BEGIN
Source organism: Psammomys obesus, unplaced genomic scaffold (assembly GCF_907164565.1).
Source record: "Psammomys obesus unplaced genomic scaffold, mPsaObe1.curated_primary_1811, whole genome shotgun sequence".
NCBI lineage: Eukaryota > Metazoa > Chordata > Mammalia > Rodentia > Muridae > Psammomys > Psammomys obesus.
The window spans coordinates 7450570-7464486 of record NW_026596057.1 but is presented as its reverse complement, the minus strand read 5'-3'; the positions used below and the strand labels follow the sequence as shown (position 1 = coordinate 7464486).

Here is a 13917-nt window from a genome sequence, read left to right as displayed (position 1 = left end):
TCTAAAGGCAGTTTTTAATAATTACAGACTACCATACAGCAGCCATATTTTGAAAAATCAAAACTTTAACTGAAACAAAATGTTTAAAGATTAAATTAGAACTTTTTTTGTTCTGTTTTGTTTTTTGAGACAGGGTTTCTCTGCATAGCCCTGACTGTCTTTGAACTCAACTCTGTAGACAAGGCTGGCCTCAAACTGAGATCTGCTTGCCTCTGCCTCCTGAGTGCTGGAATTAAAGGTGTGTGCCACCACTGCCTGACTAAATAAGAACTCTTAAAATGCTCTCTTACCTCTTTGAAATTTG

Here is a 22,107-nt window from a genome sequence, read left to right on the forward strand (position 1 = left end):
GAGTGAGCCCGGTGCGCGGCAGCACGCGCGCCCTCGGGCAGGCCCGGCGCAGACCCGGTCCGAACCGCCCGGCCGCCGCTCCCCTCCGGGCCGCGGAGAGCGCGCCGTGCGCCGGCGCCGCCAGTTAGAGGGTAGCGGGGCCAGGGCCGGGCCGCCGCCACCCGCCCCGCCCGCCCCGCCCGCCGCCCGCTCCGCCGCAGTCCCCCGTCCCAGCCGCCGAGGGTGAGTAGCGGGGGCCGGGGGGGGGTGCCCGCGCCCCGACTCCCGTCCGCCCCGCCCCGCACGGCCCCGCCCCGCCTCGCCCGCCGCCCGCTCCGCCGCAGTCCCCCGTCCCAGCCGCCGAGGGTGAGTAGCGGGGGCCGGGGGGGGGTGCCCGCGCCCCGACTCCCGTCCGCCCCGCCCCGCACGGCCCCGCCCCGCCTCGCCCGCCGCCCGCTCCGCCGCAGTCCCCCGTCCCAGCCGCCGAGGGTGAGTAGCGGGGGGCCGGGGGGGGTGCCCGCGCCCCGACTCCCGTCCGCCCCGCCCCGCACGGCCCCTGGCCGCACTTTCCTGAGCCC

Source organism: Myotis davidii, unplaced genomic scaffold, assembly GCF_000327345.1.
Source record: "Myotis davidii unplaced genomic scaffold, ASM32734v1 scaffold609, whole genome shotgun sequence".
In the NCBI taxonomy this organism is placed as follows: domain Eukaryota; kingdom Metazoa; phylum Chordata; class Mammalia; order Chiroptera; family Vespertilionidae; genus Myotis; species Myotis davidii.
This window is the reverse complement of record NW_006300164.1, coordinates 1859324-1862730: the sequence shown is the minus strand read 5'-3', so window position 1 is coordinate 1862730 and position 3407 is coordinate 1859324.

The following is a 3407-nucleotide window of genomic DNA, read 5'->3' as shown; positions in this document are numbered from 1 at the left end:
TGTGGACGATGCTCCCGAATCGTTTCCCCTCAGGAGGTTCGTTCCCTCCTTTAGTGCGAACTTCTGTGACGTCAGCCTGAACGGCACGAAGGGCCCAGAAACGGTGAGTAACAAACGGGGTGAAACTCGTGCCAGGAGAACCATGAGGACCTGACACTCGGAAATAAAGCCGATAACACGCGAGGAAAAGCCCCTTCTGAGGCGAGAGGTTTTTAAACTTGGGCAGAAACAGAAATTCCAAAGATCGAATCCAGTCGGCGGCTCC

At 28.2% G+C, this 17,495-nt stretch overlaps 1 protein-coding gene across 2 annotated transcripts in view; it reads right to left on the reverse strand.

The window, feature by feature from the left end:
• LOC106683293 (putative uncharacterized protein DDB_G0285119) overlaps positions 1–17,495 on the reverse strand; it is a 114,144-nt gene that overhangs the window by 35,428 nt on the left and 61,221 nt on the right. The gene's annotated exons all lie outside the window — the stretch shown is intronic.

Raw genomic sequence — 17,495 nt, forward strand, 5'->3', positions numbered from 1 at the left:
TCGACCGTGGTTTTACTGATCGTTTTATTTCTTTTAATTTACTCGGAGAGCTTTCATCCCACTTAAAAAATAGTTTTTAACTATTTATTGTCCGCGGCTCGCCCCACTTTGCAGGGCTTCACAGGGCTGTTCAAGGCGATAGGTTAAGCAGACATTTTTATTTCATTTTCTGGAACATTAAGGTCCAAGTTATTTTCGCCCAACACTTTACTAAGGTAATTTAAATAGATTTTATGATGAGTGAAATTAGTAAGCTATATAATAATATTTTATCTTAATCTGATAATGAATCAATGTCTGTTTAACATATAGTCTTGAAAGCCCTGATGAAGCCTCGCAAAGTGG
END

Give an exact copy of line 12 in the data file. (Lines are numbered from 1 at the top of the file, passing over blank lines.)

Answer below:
This window is the reverse complement of record NW_006300164.1, coordinates 1859324-1862730: the sequence shown is the minus strand read 5'-3', so window position 1 is coordinate 1862730 and position 3407 is coordinate 1859324.